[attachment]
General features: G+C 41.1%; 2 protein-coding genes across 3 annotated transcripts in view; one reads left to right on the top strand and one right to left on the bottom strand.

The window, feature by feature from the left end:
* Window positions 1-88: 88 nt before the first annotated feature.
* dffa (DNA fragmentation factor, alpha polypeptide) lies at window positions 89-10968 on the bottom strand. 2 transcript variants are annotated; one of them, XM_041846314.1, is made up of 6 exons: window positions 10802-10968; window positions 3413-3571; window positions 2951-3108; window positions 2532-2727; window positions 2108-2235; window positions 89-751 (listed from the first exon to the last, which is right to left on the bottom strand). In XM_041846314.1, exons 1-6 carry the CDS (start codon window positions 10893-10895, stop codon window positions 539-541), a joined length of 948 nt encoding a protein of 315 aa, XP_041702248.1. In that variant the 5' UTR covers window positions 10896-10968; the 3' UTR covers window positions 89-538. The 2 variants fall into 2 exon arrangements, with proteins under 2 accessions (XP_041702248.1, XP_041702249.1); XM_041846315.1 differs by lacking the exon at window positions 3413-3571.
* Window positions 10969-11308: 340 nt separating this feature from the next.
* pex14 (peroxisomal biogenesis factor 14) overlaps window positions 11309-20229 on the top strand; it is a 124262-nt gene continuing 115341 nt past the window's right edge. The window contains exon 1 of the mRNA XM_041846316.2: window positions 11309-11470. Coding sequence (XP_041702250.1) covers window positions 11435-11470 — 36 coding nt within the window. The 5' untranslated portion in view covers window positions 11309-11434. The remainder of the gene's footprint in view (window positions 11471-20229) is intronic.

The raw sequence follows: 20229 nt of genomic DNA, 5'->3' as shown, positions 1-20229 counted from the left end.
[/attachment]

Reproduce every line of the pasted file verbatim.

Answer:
General features: G+C 41.1%; 2 protein-coding genes across 3 annotated transcripts in view; one reads left to right on the top strand and one right to left on the bottom strand.

The window, feature by feature from the left end:
* Window positions 1-88: 88 nt before the first annotated feature.
* dffa (DNA fragmentation factor, alpha polypeptide) lies at window positions 89-10968 on the bottom strand. 2 transcript variants are annotated; one of them, XM_041846314.1, is made up of 6 exons: window positions 10802-10968; window positions 3413-3571; window positions 2951-3108; window positions 2532-2727; window positions 2108-2235; window positions 89-751 (listed from the first exon to the last, which is right to left on the bottom strand). In XM_041846314.1, exons 1-6 carry the CDS (start codon window positions 10893-10895, stop codon window positions 539-541), a joined length of 948 nt encoding a protein of 315 aa, XP_041702248.1. In that variant the 5' UTR covers window positions 10896-10968; the 3' UTR covers window positions 89-538. The 2 variants fall into 2 exon arrangements, with proteins under 2 accessions (XP_041702248.1, XP_041702249.1); XM_041846315.1 differs by lacking the exon at window positions 3413-3571.
* Window positions 10969-11308: 340 nt separating this feature from the next.
* pex14 (peroxisomal biogenesis factor 14) overlaps window positions 11309-20229 on the top strand; it is a 124262-nt gene continuing 115341 nt past the window's right edge. The window contains exon 1 of the mRNA XM_041846316.2: window positions 11309-11470. Coding sequence (XP_041702250.1) covers window positions 11435-11470 — 36 coding nt within the window. The 5' untranslated portion in view covers window positions 11309-11434. The remainder of the gene's footprint in view (window positions 11471-20229) is intronic.

The raw sequence follows: 20229 nt of genomic DNA, 5'->3' as shown, positions 1-20229 counted from the left end.